Zojja: Famed elementalist and former member of Destiny’s Edge.
“Where does he get those wonderful toys?” – The Joker, Batman
Elementalist Profession Series Part 2
In the first installment of the series I talked about the weapon skill bar with the intent of giving you, the reader, a sense of what each weapon and attunement felt like to wield. Today I will be talking about the utility skill bar, which allows for a lot of versatility in play style and complements the strengths and weaknesses of the weapon skill bar. My goal for this article is to give you a quick and dirty understanding of the different types of utility skills, make a case for when to use which ones, and offer a bit of advice on how to maximize the benefit of many of these skills by using traits. Follow along below for more information.
This Engineer is decked out in some gear from the Mists.
If you’ve played the Engineer over the course of all 3 Beta Weekend Events, you might have noticed changes to some of your favorite Engineer skills. ArenaNet has done some behind-the-scenes number balancing as well as complete skill reworks. I’m going to look at four previously lacking aspects of the Engineer’s arsenal and what the developers have done to revamp them!
Elixirs have been a major source of grief for many an Engineer. While I love the cool effects you can get through the elixirs, the randomness prevented them from making it into my arsenal. For example, the tool belt skill for Elixir B (Toss Elixir B) used to randomly give protection, regeneration, or swiftness. When I was in World vs World trying to move across the map, I would always want swiftness, so it was frustrating to not be able get that boon when I wanted it. I’m not going to say that all randomness is bad, but as a player you want to be able to react to different situations appropriately; having each effect be extremely situational and also be random is not going to be the best
ArenaNet acknowledged this criticism from it’s playerbase and made some nice changes for the better. They took Toss Elixir B and made it always grant Might, Fury, Swiftness, and Retaliation to allies in the area. Elixir U was changed to always grant Quickness but additionally grant a negative effect, which can be either 50% additional damage taken, being unable to be healed, or inability to regenerate endurance. They also changed Elixir X to only choose between Tornado and Rampage and not Plague. I think Elixirs for the Engineer are now definitely viable in all modes! I used them and rarely felt like I was rolling the dice to get the effect I wanted. I think that Toss Elixir S could still use a slight change, however.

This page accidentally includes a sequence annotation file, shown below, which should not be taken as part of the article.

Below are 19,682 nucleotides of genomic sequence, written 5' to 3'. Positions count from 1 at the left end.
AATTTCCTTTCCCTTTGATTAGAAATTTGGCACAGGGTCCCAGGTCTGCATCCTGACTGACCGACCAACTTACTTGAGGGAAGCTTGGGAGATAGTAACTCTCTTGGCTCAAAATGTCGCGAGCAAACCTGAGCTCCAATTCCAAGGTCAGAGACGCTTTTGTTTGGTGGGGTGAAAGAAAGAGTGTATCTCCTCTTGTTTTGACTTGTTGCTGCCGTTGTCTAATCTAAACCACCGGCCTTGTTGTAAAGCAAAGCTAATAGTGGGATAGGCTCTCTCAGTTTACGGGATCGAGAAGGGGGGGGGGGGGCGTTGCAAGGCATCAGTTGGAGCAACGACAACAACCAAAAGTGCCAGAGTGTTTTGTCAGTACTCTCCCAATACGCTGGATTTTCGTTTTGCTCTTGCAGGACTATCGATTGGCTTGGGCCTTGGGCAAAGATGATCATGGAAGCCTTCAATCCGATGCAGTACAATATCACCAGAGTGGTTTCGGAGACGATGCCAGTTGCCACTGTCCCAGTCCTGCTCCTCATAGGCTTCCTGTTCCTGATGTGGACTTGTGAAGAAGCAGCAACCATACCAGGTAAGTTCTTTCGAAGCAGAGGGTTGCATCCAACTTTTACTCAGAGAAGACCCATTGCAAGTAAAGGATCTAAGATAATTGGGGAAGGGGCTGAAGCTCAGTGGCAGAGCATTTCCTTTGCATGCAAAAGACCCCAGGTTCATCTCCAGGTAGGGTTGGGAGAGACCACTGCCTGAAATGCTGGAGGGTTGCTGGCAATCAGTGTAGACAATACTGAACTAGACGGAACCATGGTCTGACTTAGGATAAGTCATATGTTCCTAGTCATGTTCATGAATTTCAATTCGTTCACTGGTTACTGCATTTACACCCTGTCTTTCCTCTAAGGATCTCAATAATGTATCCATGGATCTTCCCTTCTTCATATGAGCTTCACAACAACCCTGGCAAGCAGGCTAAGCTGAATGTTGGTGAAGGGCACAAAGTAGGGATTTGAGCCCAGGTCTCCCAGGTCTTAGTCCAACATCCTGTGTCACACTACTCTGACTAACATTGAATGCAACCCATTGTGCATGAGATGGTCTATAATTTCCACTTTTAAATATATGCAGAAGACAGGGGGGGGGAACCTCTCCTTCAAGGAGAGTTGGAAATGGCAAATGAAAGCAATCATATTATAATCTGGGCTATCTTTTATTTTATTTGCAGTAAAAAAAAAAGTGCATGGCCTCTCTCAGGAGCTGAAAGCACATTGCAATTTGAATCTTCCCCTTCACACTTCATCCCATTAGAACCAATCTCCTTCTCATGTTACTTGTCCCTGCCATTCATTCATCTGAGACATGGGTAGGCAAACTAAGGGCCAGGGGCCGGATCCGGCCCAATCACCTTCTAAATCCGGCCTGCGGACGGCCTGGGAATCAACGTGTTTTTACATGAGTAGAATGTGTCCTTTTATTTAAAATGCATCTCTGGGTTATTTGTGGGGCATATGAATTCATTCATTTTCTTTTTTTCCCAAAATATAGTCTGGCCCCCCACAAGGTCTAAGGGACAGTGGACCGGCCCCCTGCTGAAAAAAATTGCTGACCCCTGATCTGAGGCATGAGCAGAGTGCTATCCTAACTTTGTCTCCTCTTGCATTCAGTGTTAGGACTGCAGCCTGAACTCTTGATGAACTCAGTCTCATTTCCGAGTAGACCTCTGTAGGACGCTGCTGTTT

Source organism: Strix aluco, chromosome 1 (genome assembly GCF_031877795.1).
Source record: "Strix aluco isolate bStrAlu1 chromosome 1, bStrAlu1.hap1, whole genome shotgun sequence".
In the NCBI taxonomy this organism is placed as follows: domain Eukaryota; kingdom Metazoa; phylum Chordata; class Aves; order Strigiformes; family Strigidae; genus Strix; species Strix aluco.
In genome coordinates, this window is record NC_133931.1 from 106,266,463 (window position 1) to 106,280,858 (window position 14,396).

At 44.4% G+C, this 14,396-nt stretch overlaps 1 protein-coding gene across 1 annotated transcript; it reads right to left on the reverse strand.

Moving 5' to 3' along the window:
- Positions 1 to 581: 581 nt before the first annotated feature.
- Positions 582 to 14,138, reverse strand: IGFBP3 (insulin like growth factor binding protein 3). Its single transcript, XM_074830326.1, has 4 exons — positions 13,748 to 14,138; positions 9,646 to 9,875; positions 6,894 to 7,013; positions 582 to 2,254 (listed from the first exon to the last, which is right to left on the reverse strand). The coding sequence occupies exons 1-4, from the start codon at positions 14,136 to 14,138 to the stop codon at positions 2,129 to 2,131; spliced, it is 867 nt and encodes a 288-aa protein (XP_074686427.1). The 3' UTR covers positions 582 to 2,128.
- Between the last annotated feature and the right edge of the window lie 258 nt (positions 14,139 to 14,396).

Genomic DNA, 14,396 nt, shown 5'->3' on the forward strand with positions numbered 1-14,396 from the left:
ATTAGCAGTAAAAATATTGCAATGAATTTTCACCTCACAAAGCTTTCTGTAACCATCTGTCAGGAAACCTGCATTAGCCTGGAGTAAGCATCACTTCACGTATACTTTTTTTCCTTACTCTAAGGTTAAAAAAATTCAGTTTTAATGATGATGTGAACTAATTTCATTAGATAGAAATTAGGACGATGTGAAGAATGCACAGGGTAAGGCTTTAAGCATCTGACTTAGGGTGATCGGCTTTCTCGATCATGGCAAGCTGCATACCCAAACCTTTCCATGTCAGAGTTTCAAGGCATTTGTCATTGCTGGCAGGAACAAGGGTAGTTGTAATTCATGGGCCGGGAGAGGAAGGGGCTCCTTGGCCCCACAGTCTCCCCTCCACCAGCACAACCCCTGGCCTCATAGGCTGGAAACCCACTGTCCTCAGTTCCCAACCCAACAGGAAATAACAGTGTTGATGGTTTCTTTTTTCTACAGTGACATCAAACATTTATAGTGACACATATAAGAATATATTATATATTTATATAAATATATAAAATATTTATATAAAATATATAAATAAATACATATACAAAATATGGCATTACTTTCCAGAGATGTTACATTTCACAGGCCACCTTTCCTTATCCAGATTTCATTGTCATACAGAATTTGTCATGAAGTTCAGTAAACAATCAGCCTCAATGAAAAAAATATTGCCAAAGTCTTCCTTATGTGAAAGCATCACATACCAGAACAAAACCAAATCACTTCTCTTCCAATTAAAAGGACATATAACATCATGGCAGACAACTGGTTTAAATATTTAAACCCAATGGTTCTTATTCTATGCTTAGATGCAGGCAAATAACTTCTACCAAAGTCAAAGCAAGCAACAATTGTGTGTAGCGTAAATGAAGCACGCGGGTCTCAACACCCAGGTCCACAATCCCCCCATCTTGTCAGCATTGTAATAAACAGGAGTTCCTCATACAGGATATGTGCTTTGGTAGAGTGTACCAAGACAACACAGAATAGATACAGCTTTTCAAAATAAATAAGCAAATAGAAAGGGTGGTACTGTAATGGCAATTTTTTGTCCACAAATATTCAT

As an avid explorer (no, my name’s not Dora, I’m talking Guild Wars 2, here), I find it captivating to walk around Tyria and discover places I recognize from the Lore – ruins from Guild Wars 1, villages rebuilt, cities still standing. I think it’s worth mentioning how far ArenaNet has gone to really make us fanboys and fangirls squee with happiness when we see one single character we used to know in Guild Wars 1 or even some we’ve read about in Ghosts of Ascalon and Edge of Destiny. During the last beta weekend, I managed to get one of those moments for myself to keep and immortalize into a screenshot that is now my desktop background.
Ladies and gentlemen, I present to you Dougal Keane, Ghosts of Ascalon’s main character. I’m not going to explain in depth who he is and what he did, because I’m sure there are people out there who do not want any spoilers, but I will tell you this; he’s a major character in the book and is hired to retrieve the Claw of Khan-Ur from Ascalon City. With one of each race (Riona Grady a human, Gullik Oddsson the norn, Killeen the sylvari, Ember Doomforge the charr and Kranxx the asura), he travels across Tyria to the city of Ascalon, now ran by ghosts ever since the Foefire. I was going around Lion’s Arch with my asura and when I saw his name, I instantly “eeek”ed and immediately told my guildies through a Ventrilo conversation which typically went like this; “OH. MY. GOD. GUYS. EEEEEK!”. Major fangirlism? Check. Needless to say, I took several screenshots, one of which is displayed on the left. Compared to an asura, he is pretty tall! But then again, who isn’t, when compared to the asura. Continue reading →